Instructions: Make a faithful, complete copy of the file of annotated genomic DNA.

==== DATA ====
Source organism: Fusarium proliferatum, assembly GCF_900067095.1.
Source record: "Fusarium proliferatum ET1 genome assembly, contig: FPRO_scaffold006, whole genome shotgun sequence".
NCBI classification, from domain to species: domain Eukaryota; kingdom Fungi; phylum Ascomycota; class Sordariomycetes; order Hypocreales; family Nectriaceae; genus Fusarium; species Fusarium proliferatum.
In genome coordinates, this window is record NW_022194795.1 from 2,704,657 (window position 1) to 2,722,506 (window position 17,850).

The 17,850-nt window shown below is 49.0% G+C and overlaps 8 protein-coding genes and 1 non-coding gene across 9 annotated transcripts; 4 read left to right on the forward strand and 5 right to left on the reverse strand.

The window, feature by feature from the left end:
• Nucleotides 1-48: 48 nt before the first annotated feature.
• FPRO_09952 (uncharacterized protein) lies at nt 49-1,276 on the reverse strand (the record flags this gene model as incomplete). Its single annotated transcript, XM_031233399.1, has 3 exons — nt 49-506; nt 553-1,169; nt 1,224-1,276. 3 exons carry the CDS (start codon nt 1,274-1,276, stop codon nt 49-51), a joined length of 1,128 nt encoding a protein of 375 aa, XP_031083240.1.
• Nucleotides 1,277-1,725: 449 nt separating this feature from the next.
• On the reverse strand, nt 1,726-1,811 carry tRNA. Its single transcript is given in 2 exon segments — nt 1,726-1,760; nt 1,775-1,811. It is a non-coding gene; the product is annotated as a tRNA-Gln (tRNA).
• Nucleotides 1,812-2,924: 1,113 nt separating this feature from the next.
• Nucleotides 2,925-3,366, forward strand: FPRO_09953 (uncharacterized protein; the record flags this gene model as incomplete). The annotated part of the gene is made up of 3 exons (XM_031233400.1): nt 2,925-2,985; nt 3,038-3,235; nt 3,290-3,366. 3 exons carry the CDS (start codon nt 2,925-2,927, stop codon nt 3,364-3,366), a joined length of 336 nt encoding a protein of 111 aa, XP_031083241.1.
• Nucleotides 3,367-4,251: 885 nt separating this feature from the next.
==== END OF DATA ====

Source organism: Fusarium proliferatum, assembly GCF_900067095.1.
Source record: "Fusarium proliferatum ET1 genome assembly, contig: FPRO_scaffold006, whole genome shotgun sequence".
NCBI classification, from domain to species: domain Eukaryota; kingdom Fungi; phylum Ascomycota; class Sordariomycetes; order Hypocreales; family Nectriaceae; genus Fusarium; species Fusarium proliferatum.
In genome coordinates, this window is record NW_022194795.1 from 2,704,657 (window position 1) to 2,722,506 (window position 17,850).

The 17,850-nt window shown below is 49.0% G+C and overlaps 8 protein-coding genes and 1 non-coding gene across 9 annotated transcripts; 4 read left to right on the forward strand and 5 right to left on the reverse strand.

The window, feature by feature from the left end:
• Nucleotides 1-48: 48 nt before the first annotated feature.
• FPRO_09952 (uncharacterized protein) lies at nt 49-1,276 on the reverse strand (the record flags this gene model as incomplete). Its single annotated transcript, XM_031233399.1, has 3 exons — nt 49-506; nt 553-1,169; nt 1,224-1,276. 3 exons carry the CDS (start codon nt 1,274-1,276, stop codon nt 49-51), a joined length of 1,128 nt encoding a protein of 375 aa, XP_031083240.1.
• Nucleotides 1,277-1,725: 449 nt separating this feature from the next.
• On the reverse strand, nt 1,726-1,811 carry tRNA. Its single transcript is given in 2 exon segments — nt 1,726-1,760; nt 1,775-1,811. It is a non-coding gene; the product is annotated as a tRNA-Gln (tRNA).
• Nucleotides 1,812-2,924: 1,113 nt separating this feature from the next.
• Nucleotides 2,925-3,366, forward strand: FPRO_09953 (uncharacterized protein; the record flags this gene model as incomplete). The annotated part of the gene is made up of 3 exons (XM_031233400.1): nt 2,925-2,985; nt 3,038-3,235; nt 3,290-3,366. 3 exons carry the CDS (start codon nt 2,925-2,927, stop codon nt 3,364-3,366), a joined length of 336 nt encoding a protein of 111 aa, XP_031083241.1.
• Nucleotides 3,367-4,251: 885 nt separating this feature from the next.